An obvious rule in politics is to never highlight your Achilles’ heel. You would think, having been first elected in 1972 when Richard Nixon was still president, Joe Biden might know that.
If elected, Mr. Biden would serve as president into his 80s. That’s well up there. Brian Mulroney is 80. Last we heard he isn’t thinking of making a comeback. Joe Clark is only 79. He doesn’t want another kick at the can either.
Mr. Biden knows that his age, 76, is a blot on his prospects. But instead of playing it down, he’s megaphoning it by floating a couple of very dumb ideas.
One thing Mr. Biden is contemplating is a promise that he will only serve as president for one term. That’s not done in presidential politics. In effect, he is saying: “elect me and I will be a lame duck right out of the starting gate. Yep, I could be keeling over by the end of my first term. So I promise to skedaddle."
But do Democrats really want to nominate someone who’ll be hobbled from the get-go? They have a big field of 15 candidates, several of them not much more than half his age. The contestants include six women and two African Americans. That Mr. Biden is leading the polls with Bernie Sanders – the 77-year-old Vermont senator who has avoided the age rap because his extraordinary appeal to millennials – is a product primarily of name recognition.
Mr. Biden’s second idea, which gives his candidacy a look of discomfort if not distress before it even begins, is to name his vice-presidential pick right away – a year and a half before the election. No running mate has ever been picked so early.
In so doing, Mr. Biden would again be broadcasting the fact that he is a candidate with caveats who can’t afford to follow the norms. To counter the old white guy tag, his team is floating the name of Stacey Abrams, a 46-year-old African American lawyer who served in the Georgia legislature and lost a tight race in 2016 to become that state’s governor, to join his ticket. She also delivered the party’s response to Donald Trump’s State of the Union this year. It was a mediocre performance, but got good reviews nonetheless.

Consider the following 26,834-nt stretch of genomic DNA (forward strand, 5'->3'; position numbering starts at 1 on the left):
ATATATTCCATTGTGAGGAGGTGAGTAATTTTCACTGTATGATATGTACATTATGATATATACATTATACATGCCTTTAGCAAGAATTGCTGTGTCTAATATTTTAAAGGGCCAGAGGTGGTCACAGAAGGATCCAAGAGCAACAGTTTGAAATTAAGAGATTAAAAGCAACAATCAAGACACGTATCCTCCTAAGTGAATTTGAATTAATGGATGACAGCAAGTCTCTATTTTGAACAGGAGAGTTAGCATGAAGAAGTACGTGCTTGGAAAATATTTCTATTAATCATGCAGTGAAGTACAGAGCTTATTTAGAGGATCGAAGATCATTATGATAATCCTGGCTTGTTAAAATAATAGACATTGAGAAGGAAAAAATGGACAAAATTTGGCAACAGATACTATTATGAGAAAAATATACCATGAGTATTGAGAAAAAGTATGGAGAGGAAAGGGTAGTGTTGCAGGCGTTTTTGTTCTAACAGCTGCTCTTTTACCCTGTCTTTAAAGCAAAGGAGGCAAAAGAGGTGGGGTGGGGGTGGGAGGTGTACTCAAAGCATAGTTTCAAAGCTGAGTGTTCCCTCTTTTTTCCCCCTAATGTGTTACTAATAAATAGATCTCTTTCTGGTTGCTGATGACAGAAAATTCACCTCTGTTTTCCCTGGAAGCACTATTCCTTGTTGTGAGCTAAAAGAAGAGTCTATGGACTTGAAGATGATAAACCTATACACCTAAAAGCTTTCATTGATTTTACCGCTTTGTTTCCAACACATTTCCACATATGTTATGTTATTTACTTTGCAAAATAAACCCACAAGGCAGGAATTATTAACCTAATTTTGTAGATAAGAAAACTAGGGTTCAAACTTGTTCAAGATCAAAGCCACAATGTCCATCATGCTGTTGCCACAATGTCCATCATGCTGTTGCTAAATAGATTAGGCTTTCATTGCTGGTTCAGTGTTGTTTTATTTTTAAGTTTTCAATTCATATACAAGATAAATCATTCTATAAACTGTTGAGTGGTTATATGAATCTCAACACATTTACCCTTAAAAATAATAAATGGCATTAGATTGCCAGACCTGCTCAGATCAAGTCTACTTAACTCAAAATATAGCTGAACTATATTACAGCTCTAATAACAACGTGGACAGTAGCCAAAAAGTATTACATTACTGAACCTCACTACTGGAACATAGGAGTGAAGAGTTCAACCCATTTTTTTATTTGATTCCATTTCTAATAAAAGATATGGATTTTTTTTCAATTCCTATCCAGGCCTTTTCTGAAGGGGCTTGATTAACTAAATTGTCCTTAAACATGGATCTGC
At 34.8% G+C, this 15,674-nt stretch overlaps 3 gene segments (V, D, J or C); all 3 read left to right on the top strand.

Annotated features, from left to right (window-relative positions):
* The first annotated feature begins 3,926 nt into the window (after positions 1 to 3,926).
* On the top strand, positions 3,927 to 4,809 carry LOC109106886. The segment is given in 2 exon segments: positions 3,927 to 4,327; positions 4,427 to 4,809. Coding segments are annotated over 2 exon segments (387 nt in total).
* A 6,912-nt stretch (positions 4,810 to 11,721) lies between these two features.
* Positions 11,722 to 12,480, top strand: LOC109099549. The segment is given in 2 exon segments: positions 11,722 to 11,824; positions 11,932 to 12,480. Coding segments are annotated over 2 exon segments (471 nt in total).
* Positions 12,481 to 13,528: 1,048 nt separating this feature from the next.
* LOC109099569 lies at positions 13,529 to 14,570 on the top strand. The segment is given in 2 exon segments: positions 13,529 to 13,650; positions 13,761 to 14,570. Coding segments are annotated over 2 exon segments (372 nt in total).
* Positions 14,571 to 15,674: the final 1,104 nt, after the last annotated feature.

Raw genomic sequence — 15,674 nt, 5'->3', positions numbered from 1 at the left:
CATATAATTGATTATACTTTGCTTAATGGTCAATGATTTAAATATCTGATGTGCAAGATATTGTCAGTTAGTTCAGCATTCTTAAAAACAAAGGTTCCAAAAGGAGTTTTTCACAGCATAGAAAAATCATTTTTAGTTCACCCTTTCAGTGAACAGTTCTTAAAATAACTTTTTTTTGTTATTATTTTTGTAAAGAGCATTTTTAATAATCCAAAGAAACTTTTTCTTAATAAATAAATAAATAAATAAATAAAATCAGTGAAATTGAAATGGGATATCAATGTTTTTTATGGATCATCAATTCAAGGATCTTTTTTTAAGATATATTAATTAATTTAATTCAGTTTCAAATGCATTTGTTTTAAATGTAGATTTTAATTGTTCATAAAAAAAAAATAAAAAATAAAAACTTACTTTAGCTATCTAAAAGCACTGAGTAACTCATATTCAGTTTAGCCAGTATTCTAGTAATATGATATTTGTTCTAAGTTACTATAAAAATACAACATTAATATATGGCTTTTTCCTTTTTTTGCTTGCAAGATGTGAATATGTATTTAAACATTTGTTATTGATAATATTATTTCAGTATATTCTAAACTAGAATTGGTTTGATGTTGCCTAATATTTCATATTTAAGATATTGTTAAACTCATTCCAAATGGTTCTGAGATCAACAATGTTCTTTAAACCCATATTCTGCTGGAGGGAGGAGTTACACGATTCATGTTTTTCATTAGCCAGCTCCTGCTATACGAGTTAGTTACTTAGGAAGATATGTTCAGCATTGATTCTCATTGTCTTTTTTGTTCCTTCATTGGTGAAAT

Mr. Biden might not go ahead with these ideas. They are trial balloons. But by reportedly even considering them, he has only served to highlight his shortcomings. His campaign could tank before it begins. Major donors have signalled to him that they are not enthusiastic about him running: In the latest poll, he has fallen from a sizable lead down to 26 per cent support, which has him tied with Mr. Sanders. Kamala Harris is at 12 per cent and Beto O’Rourke is at 11.
If he enters, the likelihood is that as the interminable campaign rolls on and the fresh faces make themselves known, it will become more obvious that the party doesn’t have go with a candidate with his disadvantages.
Mr. Biden has already run twice for president, and failed dismally on each occasion. He’s error-prone, having even labelled himself a “gaffe machine.” He’s old-school, he’s establishment, he’s short on new thinking. In terms of experience, he would be the most qualified candidate – but so was Hillary Clinton.
On the plus side, Mr. Biden is a moderate who would rid the party of the socialist image the Republicans are trying to pin on it. He has the common touch and, as he showed in the vice-presidential debate against Paul Ryan in 2012, he’s formidable on the attack.
But there are doubts as to whether an attacker is what the party needs against Mr. Trump. This president has been smeared and beaten down like few others, and what happens? Not much. His support numbers never change. His faults, failings, and brutal character flaws are well known, and are factored in at this point. He does so many shocking things that shock doesn’t register any more. He’s lowered the bar so much that it’s near impossible to crawl under.
To take him down the Democrats need a fresh approach. The candidate with caveats isn’t the one to provide it.